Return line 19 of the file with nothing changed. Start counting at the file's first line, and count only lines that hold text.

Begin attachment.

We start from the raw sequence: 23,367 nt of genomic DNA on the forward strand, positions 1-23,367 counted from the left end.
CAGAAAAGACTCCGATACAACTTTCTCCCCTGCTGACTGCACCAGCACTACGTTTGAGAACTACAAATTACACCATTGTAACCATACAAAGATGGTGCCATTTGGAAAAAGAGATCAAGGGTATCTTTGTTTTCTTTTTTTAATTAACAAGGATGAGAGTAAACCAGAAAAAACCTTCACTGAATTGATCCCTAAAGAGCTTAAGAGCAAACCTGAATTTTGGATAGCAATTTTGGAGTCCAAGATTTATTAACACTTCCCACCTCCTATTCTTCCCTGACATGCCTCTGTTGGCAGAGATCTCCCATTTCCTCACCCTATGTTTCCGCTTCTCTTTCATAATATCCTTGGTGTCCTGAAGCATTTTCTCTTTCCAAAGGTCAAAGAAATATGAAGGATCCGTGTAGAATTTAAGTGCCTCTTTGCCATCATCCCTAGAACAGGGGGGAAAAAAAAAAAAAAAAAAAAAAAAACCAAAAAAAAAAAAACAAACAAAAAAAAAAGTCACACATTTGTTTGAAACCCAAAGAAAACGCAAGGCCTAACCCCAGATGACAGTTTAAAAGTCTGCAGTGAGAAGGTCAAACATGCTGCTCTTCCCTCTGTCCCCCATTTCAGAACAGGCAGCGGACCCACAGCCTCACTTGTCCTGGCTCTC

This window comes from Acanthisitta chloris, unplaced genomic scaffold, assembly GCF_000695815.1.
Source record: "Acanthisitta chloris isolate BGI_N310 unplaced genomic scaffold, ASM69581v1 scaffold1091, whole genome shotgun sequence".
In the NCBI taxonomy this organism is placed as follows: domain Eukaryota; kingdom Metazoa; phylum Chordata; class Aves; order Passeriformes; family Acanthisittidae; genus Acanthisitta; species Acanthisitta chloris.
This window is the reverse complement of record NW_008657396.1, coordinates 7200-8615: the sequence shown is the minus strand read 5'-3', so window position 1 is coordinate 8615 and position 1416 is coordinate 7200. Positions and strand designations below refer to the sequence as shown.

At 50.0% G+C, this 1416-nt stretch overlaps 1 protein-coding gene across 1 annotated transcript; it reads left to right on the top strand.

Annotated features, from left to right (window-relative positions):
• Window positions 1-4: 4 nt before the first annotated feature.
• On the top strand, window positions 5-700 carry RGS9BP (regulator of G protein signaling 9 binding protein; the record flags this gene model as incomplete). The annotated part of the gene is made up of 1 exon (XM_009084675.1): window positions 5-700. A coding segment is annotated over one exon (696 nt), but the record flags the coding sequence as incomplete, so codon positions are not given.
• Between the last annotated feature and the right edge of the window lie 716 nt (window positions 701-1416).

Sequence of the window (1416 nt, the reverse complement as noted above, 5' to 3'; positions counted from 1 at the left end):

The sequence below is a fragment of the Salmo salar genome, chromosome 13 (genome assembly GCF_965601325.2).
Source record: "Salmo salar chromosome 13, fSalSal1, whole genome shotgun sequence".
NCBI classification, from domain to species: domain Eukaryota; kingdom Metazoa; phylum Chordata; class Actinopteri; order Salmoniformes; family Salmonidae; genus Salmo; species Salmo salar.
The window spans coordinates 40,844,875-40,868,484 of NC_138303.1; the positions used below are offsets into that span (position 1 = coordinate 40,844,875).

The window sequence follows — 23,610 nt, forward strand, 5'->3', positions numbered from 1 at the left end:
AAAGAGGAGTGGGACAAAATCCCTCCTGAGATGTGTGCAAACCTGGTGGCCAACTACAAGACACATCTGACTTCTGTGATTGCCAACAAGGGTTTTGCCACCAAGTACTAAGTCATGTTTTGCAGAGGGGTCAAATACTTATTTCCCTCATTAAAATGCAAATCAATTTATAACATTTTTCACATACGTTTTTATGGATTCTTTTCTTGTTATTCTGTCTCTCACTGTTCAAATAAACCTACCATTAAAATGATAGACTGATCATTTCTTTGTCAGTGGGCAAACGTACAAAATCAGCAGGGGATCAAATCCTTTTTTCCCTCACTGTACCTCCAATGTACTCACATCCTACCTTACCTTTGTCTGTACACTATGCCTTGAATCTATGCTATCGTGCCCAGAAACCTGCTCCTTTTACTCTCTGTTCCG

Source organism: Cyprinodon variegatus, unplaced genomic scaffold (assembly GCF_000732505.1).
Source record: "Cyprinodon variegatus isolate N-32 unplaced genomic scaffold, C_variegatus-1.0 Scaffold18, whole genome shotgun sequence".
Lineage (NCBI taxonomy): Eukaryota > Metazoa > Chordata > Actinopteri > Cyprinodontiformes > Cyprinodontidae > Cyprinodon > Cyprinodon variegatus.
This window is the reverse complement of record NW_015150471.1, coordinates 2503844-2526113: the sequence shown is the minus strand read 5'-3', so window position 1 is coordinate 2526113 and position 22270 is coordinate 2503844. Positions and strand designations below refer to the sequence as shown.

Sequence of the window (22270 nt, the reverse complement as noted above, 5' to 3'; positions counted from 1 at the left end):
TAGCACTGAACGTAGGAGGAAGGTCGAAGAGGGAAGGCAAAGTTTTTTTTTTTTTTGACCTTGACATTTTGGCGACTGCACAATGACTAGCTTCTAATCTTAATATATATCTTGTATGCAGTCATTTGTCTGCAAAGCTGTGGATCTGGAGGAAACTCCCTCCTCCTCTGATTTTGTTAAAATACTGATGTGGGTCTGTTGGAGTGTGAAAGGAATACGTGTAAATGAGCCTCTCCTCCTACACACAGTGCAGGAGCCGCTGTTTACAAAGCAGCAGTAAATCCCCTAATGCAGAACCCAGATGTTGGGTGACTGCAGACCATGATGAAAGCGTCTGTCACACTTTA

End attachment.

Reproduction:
Source organism: Cyprinodon variegatus, unplaced genomic scaffold (assembly GCF_000732505.1).